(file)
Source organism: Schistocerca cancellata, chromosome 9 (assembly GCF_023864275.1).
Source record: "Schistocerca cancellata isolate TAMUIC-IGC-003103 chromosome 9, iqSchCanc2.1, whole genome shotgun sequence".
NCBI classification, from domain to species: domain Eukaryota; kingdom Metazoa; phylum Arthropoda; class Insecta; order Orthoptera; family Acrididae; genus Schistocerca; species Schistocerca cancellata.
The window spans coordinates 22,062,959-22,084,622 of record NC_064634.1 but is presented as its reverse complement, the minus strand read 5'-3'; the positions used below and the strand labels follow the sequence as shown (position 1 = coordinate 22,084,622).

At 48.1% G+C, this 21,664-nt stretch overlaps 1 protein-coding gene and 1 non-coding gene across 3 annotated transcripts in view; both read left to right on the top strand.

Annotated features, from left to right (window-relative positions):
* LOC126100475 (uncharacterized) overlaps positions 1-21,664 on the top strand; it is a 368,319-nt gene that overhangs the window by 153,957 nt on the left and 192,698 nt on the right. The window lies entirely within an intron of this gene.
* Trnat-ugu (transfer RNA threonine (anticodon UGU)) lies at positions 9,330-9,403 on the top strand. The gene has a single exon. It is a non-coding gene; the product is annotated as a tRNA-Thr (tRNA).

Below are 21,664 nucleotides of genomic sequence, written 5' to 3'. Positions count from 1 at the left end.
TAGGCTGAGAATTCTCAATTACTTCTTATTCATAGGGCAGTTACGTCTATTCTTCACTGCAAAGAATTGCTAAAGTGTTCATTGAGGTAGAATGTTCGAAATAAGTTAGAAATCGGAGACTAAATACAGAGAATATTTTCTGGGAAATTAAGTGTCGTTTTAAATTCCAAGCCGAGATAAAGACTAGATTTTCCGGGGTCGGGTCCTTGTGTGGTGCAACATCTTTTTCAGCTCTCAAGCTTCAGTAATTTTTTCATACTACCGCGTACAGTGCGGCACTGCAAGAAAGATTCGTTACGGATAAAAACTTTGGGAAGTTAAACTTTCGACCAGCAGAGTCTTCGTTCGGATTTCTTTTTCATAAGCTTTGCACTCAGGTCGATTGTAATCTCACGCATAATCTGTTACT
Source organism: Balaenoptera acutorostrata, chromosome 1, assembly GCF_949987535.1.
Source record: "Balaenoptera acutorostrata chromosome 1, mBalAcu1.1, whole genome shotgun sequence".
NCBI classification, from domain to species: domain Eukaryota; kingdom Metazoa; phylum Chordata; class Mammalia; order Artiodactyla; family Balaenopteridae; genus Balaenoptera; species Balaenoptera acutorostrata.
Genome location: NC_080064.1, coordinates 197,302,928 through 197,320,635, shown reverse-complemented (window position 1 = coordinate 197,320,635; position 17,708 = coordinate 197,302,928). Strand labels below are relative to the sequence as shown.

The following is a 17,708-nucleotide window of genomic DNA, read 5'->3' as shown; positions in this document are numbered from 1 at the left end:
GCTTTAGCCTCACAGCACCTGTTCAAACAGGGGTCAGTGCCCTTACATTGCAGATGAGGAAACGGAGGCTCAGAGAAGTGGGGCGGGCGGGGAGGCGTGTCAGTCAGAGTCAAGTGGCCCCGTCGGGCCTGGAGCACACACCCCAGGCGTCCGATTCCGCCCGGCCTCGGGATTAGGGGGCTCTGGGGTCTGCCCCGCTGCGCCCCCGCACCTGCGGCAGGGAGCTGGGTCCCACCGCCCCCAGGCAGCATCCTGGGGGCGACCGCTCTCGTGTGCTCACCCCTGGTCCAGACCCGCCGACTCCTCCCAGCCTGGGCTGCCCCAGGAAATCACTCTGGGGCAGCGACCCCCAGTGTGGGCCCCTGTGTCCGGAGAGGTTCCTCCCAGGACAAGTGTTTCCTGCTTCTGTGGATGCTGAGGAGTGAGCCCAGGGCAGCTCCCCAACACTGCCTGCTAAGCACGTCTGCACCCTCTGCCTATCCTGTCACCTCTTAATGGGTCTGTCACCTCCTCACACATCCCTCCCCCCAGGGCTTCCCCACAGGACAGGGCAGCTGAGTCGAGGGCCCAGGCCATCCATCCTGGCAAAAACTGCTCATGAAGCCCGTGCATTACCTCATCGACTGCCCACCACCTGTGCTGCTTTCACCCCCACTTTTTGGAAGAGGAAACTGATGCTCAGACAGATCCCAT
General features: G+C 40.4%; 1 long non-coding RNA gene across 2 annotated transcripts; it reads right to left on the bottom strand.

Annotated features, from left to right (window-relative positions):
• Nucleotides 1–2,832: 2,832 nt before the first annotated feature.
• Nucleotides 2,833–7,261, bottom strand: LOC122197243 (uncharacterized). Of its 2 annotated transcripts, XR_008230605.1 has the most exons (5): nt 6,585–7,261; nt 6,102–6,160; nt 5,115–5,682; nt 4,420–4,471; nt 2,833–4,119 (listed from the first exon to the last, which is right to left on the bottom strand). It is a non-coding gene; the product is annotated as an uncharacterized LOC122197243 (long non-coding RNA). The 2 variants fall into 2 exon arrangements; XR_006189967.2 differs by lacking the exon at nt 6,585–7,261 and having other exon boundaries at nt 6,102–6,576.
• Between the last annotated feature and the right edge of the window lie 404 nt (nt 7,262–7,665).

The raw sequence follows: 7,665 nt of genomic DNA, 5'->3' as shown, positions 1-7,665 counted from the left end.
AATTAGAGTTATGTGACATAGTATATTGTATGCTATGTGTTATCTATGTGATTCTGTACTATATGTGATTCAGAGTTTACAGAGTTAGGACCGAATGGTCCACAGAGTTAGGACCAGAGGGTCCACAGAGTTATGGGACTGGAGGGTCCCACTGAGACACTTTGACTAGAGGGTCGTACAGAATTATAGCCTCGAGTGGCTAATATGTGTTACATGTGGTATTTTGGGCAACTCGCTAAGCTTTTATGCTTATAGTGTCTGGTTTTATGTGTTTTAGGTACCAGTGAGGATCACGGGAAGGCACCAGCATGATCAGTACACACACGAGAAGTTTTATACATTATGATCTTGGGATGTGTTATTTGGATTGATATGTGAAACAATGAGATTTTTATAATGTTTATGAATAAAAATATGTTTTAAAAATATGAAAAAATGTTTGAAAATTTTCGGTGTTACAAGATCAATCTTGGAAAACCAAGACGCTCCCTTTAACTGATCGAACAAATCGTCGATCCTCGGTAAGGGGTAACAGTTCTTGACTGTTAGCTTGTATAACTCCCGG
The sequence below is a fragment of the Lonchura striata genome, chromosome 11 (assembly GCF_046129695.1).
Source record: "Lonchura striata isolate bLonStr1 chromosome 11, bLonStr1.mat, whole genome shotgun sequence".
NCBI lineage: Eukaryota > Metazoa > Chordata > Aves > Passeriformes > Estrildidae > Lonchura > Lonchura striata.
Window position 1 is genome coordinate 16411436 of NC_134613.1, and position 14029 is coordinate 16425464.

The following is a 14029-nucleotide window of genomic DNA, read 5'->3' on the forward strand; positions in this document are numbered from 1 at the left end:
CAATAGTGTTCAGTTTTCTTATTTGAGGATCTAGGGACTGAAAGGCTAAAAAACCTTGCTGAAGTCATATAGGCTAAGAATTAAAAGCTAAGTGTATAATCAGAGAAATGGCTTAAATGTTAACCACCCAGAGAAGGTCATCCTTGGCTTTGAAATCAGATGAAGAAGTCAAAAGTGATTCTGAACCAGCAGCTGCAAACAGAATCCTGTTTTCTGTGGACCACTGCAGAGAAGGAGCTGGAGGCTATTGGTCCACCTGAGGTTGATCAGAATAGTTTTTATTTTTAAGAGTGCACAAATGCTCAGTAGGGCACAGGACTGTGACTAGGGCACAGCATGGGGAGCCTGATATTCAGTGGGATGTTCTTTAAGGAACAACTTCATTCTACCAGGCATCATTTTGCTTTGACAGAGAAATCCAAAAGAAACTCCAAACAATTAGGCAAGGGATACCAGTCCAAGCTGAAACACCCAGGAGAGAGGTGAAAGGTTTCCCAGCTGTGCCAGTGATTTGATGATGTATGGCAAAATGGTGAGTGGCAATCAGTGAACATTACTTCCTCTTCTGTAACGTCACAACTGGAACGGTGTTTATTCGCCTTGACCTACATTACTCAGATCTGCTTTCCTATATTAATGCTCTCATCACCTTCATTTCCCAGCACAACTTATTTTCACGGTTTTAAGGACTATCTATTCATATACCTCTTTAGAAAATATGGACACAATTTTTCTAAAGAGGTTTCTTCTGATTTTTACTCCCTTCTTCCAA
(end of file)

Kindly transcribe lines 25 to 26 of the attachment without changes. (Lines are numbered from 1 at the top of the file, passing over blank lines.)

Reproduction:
Source record: "Lonchura striata isolate bLonStr1 chromosome 11, bLonStr1.mat, whole genome shotgun sequence".
NCBI lineage: Eukaryota > Metazoa > Chordata > Aves > Passeriformes > Estrildidae > Lonchura > Lonchura striata.